EU Support for Somalia
The EU is engaged in Somalia through a comprehensive approach based on active diplomacy, support for political change, improving security, development assistance and humanitarian aid.
For the period 2015-2020, the EU and EU Member States cooperation including development aid, humanitarian aid and peacekeeping operations amounts to €3.4 billion.
Somalia undertook political reforms in line with the New Deal principles for fragile states, which were agreed in 2011. The New Deal (2013-2016) has guided relations between Somalia and the EU and other international partners. A New Accountability and Partnership principles are expected to be renewed when a new Somali government will be in place in 2017.
At the 2013 EU-Somalia summit, both parties endorsed the Somali Compact. The agreement provided a strategy for collaboration between the EU and Somalia. It sets out the five most important peace and state-building goals (PSGs) for the country: 1. Building inclusive politics, 2. Security, 3. Justice, 4. Economic foundations, 5. Revenue and services
EU support and funding for these and other development goals are guided by the National Indicative Programme for Somalia (2014-2020).
Peace and security
The EU plays a leading role in supporting Somalia's efforts to become a peaceful, stable and democratic country, while tackling piracy and other international crimes.
The EU Naval Force (EU NAVFOR) has made a significant contribution to the reduction in piracy: In 2011, 174 merchant vessels were attacked and 25 ships pirated with 736 seafarers held hostage. In 2013, 7 ships were attacked, none pirated. In 2014 two ships were attacked. There were no attacks in 2015 and one in 2016. In March 2017 a ship was pirated and held for 4 days.
The EU has three security and defence missions:
The Military Training Mission (EUTM), which supports Somali security forces.The EU Naval Force (EU NAVFOR), which fights piracy, andEUCAP, which aims to improve regional maritime security.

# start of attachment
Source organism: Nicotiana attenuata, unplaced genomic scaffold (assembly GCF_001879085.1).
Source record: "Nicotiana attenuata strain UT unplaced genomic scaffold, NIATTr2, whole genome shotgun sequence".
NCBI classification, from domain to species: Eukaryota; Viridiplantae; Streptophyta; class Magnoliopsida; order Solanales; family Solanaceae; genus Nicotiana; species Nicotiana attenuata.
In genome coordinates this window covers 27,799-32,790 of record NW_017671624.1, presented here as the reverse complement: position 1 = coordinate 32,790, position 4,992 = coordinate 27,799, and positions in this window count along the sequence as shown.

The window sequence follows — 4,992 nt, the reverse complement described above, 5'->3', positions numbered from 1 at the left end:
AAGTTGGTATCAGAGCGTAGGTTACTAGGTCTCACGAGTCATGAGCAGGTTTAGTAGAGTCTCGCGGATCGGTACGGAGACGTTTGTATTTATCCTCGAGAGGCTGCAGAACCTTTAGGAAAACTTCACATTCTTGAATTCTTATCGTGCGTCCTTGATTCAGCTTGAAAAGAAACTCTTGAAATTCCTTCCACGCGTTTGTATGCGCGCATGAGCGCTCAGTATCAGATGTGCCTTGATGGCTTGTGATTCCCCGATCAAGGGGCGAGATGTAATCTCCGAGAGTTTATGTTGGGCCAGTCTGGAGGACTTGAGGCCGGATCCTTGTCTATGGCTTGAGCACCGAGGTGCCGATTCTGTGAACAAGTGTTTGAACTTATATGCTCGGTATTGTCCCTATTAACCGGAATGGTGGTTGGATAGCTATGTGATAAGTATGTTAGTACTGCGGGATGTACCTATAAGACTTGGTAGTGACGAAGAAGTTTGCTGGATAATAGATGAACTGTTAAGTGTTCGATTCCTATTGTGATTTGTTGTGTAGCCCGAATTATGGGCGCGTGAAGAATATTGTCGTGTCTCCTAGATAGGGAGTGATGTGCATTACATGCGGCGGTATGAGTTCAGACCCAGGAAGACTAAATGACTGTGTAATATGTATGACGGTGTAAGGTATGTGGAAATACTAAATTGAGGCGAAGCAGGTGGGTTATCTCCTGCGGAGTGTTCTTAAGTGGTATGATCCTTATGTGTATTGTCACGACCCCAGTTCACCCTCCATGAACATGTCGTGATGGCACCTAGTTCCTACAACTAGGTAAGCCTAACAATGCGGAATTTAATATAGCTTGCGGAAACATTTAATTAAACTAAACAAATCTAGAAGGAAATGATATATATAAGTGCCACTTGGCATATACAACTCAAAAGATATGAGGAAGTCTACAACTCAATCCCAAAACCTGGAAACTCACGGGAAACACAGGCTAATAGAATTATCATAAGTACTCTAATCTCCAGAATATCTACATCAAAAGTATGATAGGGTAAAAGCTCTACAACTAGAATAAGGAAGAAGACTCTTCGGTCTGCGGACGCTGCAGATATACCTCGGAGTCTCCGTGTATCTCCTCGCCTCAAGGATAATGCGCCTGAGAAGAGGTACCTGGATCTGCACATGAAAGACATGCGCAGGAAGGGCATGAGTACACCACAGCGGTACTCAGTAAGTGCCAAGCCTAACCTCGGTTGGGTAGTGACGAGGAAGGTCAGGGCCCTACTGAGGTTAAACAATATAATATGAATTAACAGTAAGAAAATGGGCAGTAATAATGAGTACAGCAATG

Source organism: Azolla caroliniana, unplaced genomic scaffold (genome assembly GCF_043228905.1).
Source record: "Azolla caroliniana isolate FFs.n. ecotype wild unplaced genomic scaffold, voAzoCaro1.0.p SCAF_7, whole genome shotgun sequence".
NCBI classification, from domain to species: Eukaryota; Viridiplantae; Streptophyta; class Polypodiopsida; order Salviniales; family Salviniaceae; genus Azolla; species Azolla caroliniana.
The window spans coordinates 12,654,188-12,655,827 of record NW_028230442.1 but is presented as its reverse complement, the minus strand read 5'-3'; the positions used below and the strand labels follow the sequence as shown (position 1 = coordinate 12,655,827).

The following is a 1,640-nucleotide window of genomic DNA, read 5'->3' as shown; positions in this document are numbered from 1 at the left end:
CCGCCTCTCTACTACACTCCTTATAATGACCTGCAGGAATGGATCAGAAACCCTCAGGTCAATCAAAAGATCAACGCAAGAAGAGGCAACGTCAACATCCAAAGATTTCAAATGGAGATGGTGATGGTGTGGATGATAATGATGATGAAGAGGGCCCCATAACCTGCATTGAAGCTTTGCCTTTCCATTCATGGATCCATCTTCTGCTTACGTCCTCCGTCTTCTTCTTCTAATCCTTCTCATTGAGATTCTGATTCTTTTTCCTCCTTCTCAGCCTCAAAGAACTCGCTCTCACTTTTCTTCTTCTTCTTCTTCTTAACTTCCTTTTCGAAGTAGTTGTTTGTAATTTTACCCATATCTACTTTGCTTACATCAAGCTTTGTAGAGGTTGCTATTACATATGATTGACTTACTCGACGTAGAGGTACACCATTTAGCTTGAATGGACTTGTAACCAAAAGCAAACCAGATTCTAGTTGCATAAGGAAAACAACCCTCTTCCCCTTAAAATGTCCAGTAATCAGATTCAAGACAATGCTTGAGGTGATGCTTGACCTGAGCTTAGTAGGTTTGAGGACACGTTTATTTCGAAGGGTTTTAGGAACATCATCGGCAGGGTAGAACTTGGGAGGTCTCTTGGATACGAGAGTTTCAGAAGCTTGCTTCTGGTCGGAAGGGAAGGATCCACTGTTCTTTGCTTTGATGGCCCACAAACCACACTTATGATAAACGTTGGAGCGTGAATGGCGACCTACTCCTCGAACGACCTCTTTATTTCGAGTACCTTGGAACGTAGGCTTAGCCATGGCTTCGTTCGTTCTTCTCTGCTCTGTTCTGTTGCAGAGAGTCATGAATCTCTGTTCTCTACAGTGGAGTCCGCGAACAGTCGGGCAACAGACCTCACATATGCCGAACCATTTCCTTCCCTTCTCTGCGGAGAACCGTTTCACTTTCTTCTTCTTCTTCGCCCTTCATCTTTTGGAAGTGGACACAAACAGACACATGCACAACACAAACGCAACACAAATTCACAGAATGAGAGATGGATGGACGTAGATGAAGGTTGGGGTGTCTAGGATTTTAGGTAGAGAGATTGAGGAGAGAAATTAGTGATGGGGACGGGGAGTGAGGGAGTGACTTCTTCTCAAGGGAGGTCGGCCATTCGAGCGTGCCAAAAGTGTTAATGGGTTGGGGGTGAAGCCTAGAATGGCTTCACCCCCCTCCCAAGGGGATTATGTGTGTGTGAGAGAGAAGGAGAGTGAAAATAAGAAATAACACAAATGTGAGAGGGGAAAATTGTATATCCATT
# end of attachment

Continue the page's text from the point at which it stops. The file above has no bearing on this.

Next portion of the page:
The EU is one of the main financial contributors to the African Union Mission to Somalia (AMISOM) having committed more than €1.3 billion between March 2007 and March 2017.
Through the National Indicative Programme the EU is also providing €100 million for state and peace-building initiatives between 2014 and 2020.
The EU is one of Somalia's key development partners. Between 2014 and 2020, the EU's National Indicative Programme for Somalia provides €286 million to help the country achieve its development goals. The programme has been drawn up to reflect the priorities of the Somali Compact.
Funds from the indicative programme have therefore been allocated as follows:
State-building and peace-building
- €100 millionFood security and building resilience
- €86 millionEducation
- €60 millionMeasure in favour of civil society
- €14 millionSupport measures - €26 million.
This funding is complemented by other allocations from the EU budget, covering specific issues such as: democracy and human rights, boosting local government, training, food security, and energy and water supplies.
A further €200 million was announced at the London conference.
The EU has supported humanitarian aid operations in Somalia since 1994. The help is much needed as the country has struggled with internal conflict and natural disasters for decades.
In 2016, the EU spent €46.5 million to support aid operations in the country, helping more than two million people. Support covers issues such as emergency preparedness and response, improving food security and health, raising levels of nutrition, and providing shelter, sanitation and water. For the current drought affecting Somalia, €78.5 million have been provided in humanitarian aid by the EU in 2017. The total EU and Member States response to drought in Somalia reaches more than €450 million.
The EU is committed to helping Somalia develop a strong, sustainable economy which can support the country's state and peace-building processes. Relations in this area are guided by the Somali Compact, New Deal process and the National Indicative Programme. Objectives, priorities and actions are also closely linked to the Somali government's Economic Recovery Plan.
EU engagement therefore aims to revitalise and expand the Somali economy with a focus on improving livelihoods, generating employment, and encouraging inclusive growth. Special attention will be paid to improving economic opportunities for women and young people, ensuring they have greater access to profitable, income-generating activities.
The EU does not have a lot of formal or direct trade with Somalia. The country's main trading partners are the Gulf States and Yemen.
To help Somalia expand its trading horizons, the EU's National Indicative Programme is being deployed to improve productivity in the agricultural, livestock and fisheries sector. Programme interventions also seek to support growth by nurturing Somalia's private sector and business environment.